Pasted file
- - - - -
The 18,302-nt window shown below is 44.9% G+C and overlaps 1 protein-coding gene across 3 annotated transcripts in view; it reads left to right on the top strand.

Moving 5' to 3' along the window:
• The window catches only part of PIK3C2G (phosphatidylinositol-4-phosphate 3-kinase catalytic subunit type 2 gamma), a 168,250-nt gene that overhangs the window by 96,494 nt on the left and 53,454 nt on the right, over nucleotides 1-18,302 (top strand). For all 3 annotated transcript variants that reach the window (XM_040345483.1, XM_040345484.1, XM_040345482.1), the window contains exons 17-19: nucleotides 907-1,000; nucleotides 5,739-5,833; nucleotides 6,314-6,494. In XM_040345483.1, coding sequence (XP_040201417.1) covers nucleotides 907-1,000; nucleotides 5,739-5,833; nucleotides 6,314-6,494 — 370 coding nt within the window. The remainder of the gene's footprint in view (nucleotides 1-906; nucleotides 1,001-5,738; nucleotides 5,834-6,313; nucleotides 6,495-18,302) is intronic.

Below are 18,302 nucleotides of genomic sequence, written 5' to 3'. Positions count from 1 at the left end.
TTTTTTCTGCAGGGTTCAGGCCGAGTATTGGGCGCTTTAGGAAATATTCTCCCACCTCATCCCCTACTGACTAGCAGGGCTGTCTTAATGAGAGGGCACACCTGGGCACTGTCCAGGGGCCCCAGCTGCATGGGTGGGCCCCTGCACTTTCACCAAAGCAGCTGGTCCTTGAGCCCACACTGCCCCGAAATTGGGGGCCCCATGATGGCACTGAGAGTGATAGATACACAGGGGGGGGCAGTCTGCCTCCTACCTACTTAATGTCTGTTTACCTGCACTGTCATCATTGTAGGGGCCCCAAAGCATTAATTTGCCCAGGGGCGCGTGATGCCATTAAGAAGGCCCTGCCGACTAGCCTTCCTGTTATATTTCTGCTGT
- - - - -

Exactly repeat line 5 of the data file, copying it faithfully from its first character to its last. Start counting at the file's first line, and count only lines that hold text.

TTTTTTCTGCAGGGTTCAGGCCGAGTATTGGGCGCTTTAGGAAATATTCTCCCACCTCATCCCCTACTGACTAGCAGGGCTGTCTTAATGAGAGGGCACACCTGGGCACTGTCCAGGGGCCCCAGCTGCATGGGTGGGCCCCTGCACTTTCACCAAAGCAGCTGGTCCTTGAGCCCACACTGCCCCGAAATTGGGGGCCCCATGATGGCACTGAGAGTGATAGATACACAGGGGGGGGCAGTCTGCCTCCTACCTACTTAATGTCTGTTTACCTGCACTGTCATCATTGTAGGGGCCCCAAAGCATTAATTTGCCCAGGGGCGCGTGATGCCATTAAGAAGGCCCTGCCGACTAGCCTTCCTGTTATATTTCTGCTGT